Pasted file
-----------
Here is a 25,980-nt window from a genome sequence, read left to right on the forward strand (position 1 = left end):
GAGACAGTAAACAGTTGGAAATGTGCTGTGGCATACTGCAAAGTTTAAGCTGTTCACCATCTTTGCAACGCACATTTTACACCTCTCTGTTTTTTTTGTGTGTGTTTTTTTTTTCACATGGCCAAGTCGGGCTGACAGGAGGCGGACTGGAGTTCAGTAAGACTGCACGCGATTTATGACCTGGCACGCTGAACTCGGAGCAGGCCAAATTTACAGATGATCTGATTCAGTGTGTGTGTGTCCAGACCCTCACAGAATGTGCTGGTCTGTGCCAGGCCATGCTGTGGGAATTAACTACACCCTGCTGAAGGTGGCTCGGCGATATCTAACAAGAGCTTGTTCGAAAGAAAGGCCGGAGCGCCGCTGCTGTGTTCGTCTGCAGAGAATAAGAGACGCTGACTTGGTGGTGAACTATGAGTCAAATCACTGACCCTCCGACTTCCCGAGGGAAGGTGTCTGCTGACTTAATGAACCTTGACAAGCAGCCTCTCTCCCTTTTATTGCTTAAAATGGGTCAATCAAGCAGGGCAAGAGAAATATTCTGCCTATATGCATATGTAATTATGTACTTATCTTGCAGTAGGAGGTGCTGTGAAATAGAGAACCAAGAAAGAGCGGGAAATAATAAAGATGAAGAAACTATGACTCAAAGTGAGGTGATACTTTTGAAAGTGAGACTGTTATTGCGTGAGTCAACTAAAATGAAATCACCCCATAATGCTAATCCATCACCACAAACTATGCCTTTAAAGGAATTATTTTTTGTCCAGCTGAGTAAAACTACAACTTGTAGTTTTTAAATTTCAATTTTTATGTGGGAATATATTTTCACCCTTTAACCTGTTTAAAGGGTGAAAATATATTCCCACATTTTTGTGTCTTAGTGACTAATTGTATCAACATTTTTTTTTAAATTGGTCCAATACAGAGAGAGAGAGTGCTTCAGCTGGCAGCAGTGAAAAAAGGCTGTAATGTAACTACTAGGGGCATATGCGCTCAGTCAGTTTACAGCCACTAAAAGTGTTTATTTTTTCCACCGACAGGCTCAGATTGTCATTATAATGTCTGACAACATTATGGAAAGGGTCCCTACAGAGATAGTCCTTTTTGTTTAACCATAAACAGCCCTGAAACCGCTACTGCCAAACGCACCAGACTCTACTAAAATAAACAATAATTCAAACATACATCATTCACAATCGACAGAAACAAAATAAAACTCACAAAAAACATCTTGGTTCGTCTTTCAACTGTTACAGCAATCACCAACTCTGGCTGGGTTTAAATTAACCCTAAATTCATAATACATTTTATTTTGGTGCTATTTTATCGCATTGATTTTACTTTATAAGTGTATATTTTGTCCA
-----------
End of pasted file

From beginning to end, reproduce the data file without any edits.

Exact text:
Here is a 25,980-nt window from a genome sequence, read left to right on the forward strand (position 1 = left end):
GAGACAGTAAACAGTTGGAAATGTGCTGTGGCATACTGCAAAGTTTAAGCTGTTCACCATCTTTGCAACGCACATTTTACACCTCTCTGTTTTTTTTGTGTGTGTTTTTTTTTTCACATGGCCAAGTCGGGCTGACAGGAGGCGGACTGGAGTTCAGTAAGACTGCACGCGATTTATGACCTGGCACGCTGAACTCGGAGCAGGCCAAATTTACAGATGATCTGATTCAGTGTGTGTGTGTCCAGACCCTCACAGAATGTGCTGGTCTGTGCCAGGCCATGCTGTGGGAATTAACTACACCCTGCTGAAGGTGGCTCGGCGATATCTAACAAGAGCTTGTTCGAAAGAAAGGCCGGAGCGCCGCTGCTGTGTTCGTCTGCAGAGAATAAGAGACGCTGACTTGGTGGTGAACTATGAGTCAAATCACTGACCCTCCGACTTCCCGAGGGAAGGTGTCTGCTGACTTAATGAACCTTGACAAGCAGCCTCTCTCCCTTTTATTGCTTAAAATGGGTCAATCAAGCAGGGCAAGAGAAATATTCTGCCTATATGCATATGTAATTATGTACTTATCTTGCAGTAGGAGGTGCTGTGAAATAGAGAACCAAGAAAGAGCGGGAAATAATAAAGATGAAGAAACTATGACTCAAAGTGAGGTGATACTTTTGAAAGTGAGACTGTTATTGCGTGAGTCAACTAAAATGAAATCACCCCATAATGCTAATCCATCACCACAAACTATGCCTTTAAAGGAATTATTTTTTGTCCAGCTGAGTAAAACTACAACTTGTAGTTTTTAAATTTCAATTTTTATGTGGGAATATATTTTCACCCTTTAACCTGTTTAAAGGGTGAAAATATATTCCCACATTTTTGTGTCTTAGTGACTAATTGTATCAACATTTTTTTTTAAATTGGTCCAATACAGAGAGAGAGAGTGCTTCAGCTGGCAGCAGTGAAAAAAGGCTGTAATGTAACTACTAGGGGCATATGCGCTCAGTCAGTTTACAGCCACTAAAAGTGTTTATTTTTTCCACCGACAGGCTCAGATTGTCATTATAATGTCTGACAACATTATGGAAAGGGTCCCTACAGAGATAGTCCTTTTTGTTTAACCATAAACAGCCCTGAAACCGCTACTGCCAAACGCACCAGACTCTACTAAAATAAACAATAATTCAAACATACATCATTCACAATCGACAGAAACAAAATAAAACTCACAAAAAACATCTTGGTTCGTCTTTCAACTGTTACAGCAATCACCAACTCTGGCTGGGTTTAAATTAACCCTAAATTCATAATACATTTTATTTTGGTGCTATTTTATCGCATTGATTTTACTTTATAAGTGTATATTTTGTCCA